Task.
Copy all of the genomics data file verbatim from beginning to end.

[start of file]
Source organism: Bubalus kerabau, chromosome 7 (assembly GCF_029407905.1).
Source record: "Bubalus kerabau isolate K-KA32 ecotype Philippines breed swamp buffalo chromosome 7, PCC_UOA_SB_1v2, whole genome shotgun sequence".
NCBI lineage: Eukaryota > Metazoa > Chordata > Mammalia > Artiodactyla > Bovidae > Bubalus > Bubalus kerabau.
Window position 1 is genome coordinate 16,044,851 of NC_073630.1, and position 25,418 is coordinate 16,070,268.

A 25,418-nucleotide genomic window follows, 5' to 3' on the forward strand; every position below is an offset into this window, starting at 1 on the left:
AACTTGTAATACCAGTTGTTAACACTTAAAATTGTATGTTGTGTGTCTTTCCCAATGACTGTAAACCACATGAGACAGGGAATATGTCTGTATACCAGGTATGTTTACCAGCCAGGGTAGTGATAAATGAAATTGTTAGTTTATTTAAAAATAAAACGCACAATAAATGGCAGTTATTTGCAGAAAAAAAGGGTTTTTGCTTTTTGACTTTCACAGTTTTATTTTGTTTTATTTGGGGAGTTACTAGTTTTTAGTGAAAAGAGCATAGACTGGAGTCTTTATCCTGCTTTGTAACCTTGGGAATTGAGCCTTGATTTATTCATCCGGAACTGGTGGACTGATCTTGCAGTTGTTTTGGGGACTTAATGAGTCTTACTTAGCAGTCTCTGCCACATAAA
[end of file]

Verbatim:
Source organism: Bubalus kerabau, chromosome 7 (assembly GCF_029407905.1).
Source record: "Bubalus kerabau isolate K-KA32 ecotype Philippines breed swamp buffalo chromosome 7, PCC_UOA_SB_1v2, whole genome shotgun sequence".
NCBI lineage: Eukaryota > Metazoa > Chordata > Mammalia > Artiodactyla > Bovidae > Bubalus > Bubalus kerabau.
Window position 1 is genome coordinate 16,044,851 of NC_073630.1, and position 25,418 is coordinate 16,070,268.

A 25,418-nucleotide genomic window follows, 5' to 3' on the forward strand; every position below is an offset into this window, starting at 1 on the left:
AACTTGTAATACCAGTTGTTAACACTTAAAATTGTATGTTGTGTGTCTTTCCCAATGACTGTAAACCACATGAGACAGGGAATATGTCTGTATACCAGGTATGTTTACCAGCCAGGGTAGTGATAAATGAAATTGTTAGTTTATTTAAAAATAAAACGCACAATAAATGGCAGTTATTTGCAGAAAAAAAGGGTTTTTGCTTTTTGACTTTCACAGTTTTATTTTGTTTTATTTGGGGAGTTACTAGTTTTTAGTGAAAAGAGCATAGACTGGAGTCTTTATCCTGCTTTGTAACCTTGGGAATTGAGCCTTGATTTATTCATCCGGAACTGGTGGACTGATCTTGCAGTTGTTTTGGGGACTTAATGAGTCTTACTTAGCAGTCTCTGCCACATAAA